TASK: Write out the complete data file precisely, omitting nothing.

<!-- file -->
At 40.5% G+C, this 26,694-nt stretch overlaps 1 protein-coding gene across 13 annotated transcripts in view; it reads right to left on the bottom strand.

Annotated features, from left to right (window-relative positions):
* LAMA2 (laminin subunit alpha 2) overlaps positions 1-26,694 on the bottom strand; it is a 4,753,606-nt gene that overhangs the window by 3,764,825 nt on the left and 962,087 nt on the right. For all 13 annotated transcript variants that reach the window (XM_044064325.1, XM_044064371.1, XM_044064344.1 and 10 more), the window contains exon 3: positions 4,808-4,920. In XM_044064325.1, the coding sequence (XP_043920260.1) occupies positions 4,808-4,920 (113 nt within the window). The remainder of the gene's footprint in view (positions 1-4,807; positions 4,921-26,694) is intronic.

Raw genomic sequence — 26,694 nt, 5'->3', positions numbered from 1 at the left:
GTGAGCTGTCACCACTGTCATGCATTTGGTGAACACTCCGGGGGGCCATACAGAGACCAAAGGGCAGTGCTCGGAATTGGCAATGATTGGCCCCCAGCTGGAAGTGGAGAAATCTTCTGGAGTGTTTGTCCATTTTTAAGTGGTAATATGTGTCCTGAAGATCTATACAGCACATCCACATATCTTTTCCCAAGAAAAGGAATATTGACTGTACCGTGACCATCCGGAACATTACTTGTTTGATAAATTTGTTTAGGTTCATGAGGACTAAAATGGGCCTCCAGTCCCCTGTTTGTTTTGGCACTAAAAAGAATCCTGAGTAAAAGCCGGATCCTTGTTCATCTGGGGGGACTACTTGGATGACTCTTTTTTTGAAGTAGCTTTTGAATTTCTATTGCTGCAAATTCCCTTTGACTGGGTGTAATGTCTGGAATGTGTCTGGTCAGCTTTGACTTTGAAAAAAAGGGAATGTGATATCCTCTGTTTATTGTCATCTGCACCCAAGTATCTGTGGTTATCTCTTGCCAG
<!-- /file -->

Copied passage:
At 40.5% G+C, this 26,694-nt stretch overlaps 1 protein-coding gene across 13 annotated transcripts in view; it reads right to left on the bottom strand.

Annotated features, from left to right (window-relative positions):
* LAMA2 (laminin subunit alpha 2) overlaps positions 1-26,694 on the bottom strand; it is a 4,753,606-nt gene that overhangs the window by 3,764,825 nt on the left and 962,087 nt on the right. For all 13 annotated transcript variants that reach the window (XM_044064325.1, XM_044064371.1, XM_044064344.1 and 10 more), the window contains exon 3: positions 4,808-4,920. In XM_044064325.1, the coding sequence (XP_043920260.1) occupies positions 4,808-4,920 (113 nt within the window). The remainder of the gene's footprint in view (positions 1-4,807; positions 4,921-26,694) is intronic.

Raw genomic sequence — 26,694 nt, 5'->3', positions numbered from 1 at the left:
GTGAGCTGTCACCACTGTCATGCATTTGGTGAACACTCCGGGGGGCCATACAGAGACCAAAGGGCAGTGCTCGGAATTGGCAATGATTGGCCCCCAGCTGGAAGTGGAGAAATCTTCTGGAGTGTTTGTCCATTTTTAAGTGGTAATATGTGTCCTGAAGATCTATACAGCACATCCACATATCTTTTCCCAAGAAAAGGAATATTGACTGTACCGTGACCATCCGGAACATTACTTGTTTGATAAATTTGTTTAGGTTCATGAGGACTAAAATGGGCCTCCAGTCCCCTGTTTGTTTTGGCACTAAAAAGAATCCTGAGTAAAAGCCGGATCCTTGTTCATCTGGGGGGACTACTTGGATGACTCTTTTTTTGAAGTAGCTTTTGAATTTCTATTGCTGCAAATTCCCTTTGACTGGGTGTAATGTCTGGAATGTGTCTGGTCAGCTTTGACTTTGAAAAAAAGGGAATGTGATATCCTCTGTTTATTGTCATCTGCACCCAAGTATCTGTGGTTATCTCTTGCCAG